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The use of a genus-species notation gives more exact information. For example there are multiple species of chamomile: There is Roman chamomile (Chamaemelum nobile), German chamomile (Matricaria recutita, or Chamomilla recutita) and Dyer's chamomile (Anthemis tinctora). The first two species are appraised for their medicinal properties and help to calm upset ...


It looks like a "Spider lily" from the Hymenocallis genus. Here is a picture of Hymenocallis caribaea from wikipedia for comparison: There are however ~65 species in the genus (according to wikipedia), and I cannot say exactly what species you have.


The Latin names are known in all countries. The "popular" names are only popular in one or maybe two languages/countries. So, learning the Latin names, enables you to communicate international more easily.


It looks very similar to Cephalaria gigantea.


It generally won't be more helpful. Not only will the names be different in different countries, there may be different types of the same species with different properties, or even different species with the same common name. If you have an allergy to something like coriander, being able to read the label and see what contains actual coriander and what ...


It appears to me to be a Night Blooming Cereus: We had one in our greenhouse in Botany. It rarely bloomed, and the bloom was wilted by mid-morning. Night-blooming cereus is the common name referring to a large number of flowering ceroid cacti that bloom at night. The flowers are short lived, and some of these species, such as Selenicereus ...


So what's going on here? Personally speaking, I don't think the tomato is anything like the pomegranate. However, generally speaking the appearance of similar traits despite widely divergent ancestry is called Convergent Evolution. Some traits -- let's say round fruit and red coloring -- may be so advantageous that they evolved multiple different times ...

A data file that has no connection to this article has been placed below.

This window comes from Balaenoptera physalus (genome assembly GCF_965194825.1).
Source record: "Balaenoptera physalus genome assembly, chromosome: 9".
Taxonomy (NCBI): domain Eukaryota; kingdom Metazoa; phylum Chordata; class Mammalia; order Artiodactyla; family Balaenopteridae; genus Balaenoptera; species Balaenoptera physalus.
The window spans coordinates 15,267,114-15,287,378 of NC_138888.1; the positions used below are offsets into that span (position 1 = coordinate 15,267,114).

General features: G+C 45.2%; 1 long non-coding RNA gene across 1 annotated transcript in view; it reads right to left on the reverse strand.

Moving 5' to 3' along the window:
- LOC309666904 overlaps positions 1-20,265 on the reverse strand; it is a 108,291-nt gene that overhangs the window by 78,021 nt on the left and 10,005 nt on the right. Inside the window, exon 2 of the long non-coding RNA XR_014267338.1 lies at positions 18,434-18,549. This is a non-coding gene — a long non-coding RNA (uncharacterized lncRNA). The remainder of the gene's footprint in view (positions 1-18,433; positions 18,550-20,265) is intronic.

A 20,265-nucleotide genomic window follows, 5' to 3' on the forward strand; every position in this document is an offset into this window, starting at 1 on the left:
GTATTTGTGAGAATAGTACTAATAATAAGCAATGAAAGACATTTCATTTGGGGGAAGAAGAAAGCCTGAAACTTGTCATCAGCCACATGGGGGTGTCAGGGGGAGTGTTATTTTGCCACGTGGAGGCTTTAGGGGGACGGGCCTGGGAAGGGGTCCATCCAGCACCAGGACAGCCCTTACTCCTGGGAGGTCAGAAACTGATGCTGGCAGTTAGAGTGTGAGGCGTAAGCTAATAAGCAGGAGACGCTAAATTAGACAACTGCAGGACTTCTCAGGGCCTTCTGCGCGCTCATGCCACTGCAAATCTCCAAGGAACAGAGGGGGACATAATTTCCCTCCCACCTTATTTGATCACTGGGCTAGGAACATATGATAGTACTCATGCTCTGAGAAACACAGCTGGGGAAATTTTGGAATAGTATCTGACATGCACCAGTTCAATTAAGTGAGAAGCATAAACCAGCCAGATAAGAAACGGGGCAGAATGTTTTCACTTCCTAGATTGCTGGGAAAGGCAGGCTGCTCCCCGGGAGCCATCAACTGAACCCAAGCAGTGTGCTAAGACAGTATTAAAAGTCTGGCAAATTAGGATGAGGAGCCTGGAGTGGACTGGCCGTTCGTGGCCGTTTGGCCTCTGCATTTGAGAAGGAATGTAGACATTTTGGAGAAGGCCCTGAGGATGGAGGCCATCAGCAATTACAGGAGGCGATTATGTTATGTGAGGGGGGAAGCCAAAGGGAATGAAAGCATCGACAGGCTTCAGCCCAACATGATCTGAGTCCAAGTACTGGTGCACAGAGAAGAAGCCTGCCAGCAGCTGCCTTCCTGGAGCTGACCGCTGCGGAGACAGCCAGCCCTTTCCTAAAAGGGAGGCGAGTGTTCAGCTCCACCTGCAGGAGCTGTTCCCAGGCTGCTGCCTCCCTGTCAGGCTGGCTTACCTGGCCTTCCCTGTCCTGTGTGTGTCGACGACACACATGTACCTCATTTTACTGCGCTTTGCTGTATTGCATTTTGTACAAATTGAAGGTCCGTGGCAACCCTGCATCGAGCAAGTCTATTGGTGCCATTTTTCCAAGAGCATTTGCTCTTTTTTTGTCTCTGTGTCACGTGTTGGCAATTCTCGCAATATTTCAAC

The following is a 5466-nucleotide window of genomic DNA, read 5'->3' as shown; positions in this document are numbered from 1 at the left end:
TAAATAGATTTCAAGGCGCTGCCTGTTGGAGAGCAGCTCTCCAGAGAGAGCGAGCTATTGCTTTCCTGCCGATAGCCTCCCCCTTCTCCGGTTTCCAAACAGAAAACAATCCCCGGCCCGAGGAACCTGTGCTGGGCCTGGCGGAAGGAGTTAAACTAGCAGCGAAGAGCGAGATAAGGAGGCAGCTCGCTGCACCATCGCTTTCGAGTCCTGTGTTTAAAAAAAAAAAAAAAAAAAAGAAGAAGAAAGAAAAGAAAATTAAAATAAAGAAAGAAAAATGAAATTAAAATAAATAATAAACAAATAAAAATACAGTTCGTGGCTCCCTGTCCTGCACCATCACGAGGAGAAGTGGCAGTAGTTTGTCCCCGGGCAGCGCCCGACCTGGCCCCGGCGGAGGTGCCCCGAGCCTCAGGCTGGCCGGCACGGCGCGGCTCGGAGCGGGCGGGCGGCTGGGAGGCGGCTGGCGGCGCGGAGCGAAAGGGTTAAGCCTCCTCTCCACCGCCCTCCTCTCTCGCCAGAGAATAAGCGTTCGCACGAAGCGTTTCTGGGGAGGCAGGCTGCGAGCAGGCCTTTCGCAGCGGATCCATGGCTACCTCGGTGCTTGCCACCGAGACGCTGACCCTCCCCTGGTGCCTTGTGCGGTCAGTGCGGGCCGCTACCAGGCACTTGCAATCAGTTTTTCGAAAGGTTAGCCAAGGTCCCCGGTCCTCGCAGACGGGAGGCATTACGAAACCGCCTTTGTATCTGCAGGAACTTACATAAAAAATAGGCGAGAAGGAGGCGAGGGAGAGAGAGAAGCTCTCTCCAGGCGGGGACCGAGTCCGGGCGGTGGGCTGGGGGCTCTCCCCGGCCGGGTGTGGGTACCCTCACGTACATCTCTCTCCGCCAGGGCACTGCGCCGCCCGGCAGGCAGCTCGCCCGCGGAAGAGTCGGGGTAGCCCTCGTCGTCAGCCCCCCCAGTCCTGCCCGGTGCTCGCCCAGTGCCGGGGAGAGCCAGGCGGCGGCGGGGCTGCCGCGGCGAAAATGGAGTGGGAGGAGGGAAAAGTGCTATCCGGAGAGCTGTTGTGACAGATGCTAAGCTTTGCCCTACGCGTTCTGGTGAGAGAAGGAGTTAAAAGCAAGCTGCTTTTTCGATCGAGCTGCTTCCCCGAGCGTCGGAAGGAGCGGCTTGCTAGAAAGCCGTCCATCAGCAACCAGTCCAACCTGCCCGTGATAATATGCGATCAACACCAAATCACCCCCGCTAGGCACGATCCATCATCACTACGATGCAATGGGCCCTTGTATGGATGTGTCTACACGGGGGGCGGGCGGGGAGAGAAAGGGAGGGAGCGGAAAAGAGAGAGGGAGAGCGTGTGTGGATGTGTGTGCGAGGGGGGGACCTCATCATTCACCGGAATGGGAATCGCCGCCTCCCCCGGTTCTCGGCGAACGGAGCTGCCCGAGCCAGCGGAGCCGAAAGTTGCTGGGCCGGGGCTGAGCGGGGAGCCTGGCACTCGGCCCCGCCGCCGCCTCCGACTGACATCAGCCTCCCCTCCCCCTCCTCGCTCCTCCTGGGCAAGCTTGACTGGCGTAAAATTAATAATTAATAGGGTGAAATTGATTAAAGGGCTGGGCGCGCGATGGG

I think it is a common stinging nettle, Urtica dioica. It is a native to Europe, Asia, northern Africa, and western North America and is the best-known member of the nettle genus Urtica. As commented by others, your geographical location would be helpful to obtain a more accurate identification. Like other stinging nettles, it is unpleasant to the touch, ...


It looks a lot like Queen Anne's Lace, but yellow and with more slender leaves. I believe it's Sweet Fennel (Foeniculum vulgare). It's in the Apiaceae family, which has a lot of edibles: carrots, parsley, fennel, anise, caraway, celery, chervil, cicely, cilantro, cumin, dill, parsnips and more. Black swallowtail butterflies lay their eggs on this, so often ...


No, I don't think it looks like Heracleum sosnowskyi. To me, the plant in your pictures looks similar to Angelica sylvestris (which is common in Poland), but there are many species in Apiaceae with a similar apparence and I'm not familiar with all of them. Species in the Heracleum genus has leafs that are "lobed" and all leaflets aren't as separated as the ...


I'd say it's an imposter, but depending on the stage of it's life cycle, characteristics may differ. The following webpage lists identifying factors for giant hogweed, as well as some plants that may be mistaken for it (but of course, they aren't). The lack of purple splotches and white hairs around the stalk bases, and leaves are signaling to me that this ...


It's a nettle (genus Urtica). The one on your photo really looks like the one I'm used to see in France: Urtica dioica. I read in herbal lore books that the sting of the nettle could be appeased by rubbing it with Plantago leafs. But that might just be placebo effect. See also this section of the wikipedia page.

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